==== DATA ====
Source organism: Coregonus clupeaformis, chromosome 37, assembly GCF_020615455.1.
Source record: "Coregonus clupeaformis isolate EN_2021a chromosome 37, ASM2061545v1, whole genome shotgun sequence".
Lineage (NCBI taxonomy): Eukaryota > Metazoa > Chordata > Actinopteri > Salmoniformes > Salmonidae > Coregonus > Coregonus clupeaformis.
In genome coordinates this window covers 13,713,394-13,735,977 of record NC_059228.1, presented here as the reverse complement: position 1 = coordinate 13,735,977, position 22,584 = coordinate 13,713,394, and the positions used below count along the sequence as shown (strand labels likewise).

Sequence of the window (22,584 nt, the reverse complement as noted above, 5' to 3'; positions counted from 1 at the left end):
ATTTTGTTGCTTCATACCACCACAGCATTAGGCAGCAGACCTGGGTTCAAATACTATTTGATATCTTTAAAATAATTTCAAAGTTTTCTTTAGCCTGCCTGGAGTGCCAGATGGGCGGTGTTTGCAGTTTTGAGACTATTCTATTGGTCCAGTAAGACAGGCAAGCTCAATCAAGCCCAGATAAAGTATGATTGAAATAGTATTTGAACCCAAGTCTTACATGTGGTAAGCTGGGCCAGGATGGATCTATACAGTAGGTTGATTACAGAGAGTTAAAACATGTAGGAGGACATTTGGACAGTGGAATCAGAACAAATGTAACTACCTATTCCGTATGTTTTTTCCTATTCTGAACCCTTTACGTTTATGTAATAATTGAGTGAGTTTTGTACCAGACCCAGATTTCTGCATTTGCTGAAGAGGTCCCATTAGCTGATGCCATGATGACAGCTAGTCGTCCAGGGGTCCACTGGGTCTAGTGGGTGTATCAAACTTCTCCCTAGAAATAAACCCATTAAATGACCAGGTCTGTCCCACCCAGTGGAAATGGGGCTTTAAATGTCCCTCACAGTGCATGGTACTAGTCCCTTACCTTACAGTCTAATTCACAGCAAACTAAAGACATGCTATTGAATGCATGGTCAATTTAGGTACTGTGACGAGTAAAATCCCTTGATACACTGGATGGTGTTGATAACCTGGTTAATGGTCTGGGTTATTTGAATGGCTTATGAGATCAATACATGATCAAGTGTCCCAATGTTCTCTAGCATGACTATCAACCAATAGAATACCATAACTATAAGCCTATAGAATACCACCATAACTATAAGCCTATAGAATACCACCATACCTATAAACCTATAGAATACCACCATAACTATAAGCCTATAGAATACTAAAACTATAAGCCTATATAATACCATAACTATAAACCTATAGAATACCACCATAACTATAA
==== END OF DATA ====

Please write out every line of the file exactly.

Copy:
Source organism: Coregonus clupeaformis, chromosome 37, assembly GCF_020615455.1.
Source record: "Coregonus clupeaformis isolate EN_2021a chromosome 37, ASM2061545v1, whole genome shotgun sequence".
Lineage (NCBI taxonomy): Eukaryota > Metazoa > Chordata > Actinopteri > Salmoniformes > Salmonidae > Coregonus > Coregonus clupeaformis.
In genome coordinates this window covers 13,713,394-13,735,977 of record NC_059228.1, presented here as the reverse complement: position 1 = coordinate 13,735,977, position 22,584 = coordinate 13,713,394, and the positions used below count along the sequence as shown (strand labels likewise).

Sequence of the window (22,584 nt, the reverse complement as noted above, 5' to 3'; positions counted from 1 at the left end):
ATTTTGTTGCTTCATACCACCACAGCATTAGGCAGCAGACCTGGGTTCAAATACTATTTGATATCTTTAAAATAATTTCAAAGTTTTCTTTAGCCTGCCTGGAGTGCCAGATGGGCGGTGTTTGCAGTTTTGAGACTATTCTATTGGTCCAGTAAGACAGGCAAGCTCAATCAAGCCCAGATAAAGTATGATTGAAATAGTATTTGAACCCAAGTCTTACATGTGGTAAGCTGGGCCAGGATGGATCTATACAGTAGGTTGATTACAGAGAGTTAAAACATGTAGGAGGACATTTGGACAGTGGAATCAGAACAAATGTAACTACCTATTCCGTATGTTTTTTCCTATTCTGAACCCTTTACGTTTATGTAATAATTGAGTGAGTTTTGTACCAGACCCAGATTTCTGCATTTGCTGAAGAGGTCCCATTAGCTGATGCCATGATGACAGCTAGTCGTCCAGGGGTCCACTGGGTCTAGTGGGTGTATCAAACTTCTCCCTAGAAATAAACCCATTAAATGACCAGGTCTGTCCCACCCAGTGGAAATGGGGCTTTAAATGTCCCTCACAGTGCATGGTACTAGTCCCTTACCTTACAGTCTAATTCACAGCAAACTAAAGACATGCTATTGAATGCATGGTCAATTTAGGTACTGTGACGAGTAAAATCCCTTGATACACTGGATGGTGTTGATAACCTGGTTAATGGTCTGGGTTATTTGAATGGCTTATGAGATCAATACATGATCAAGTGTCCCAATGTTCTCTAGCATGACTATCAACCAATAGAATACCATAACTATAAGCCTATAGAATACCACCATAACTATAAGCCTATAGAATACCACCATACCTATAAACCTATAGAATACCACCATAACTATAAGCCTATAGAATACTAAAACTATAAGCCTATATAATACCATAACTATAAACCTATAGAATACCACCATAACTATAA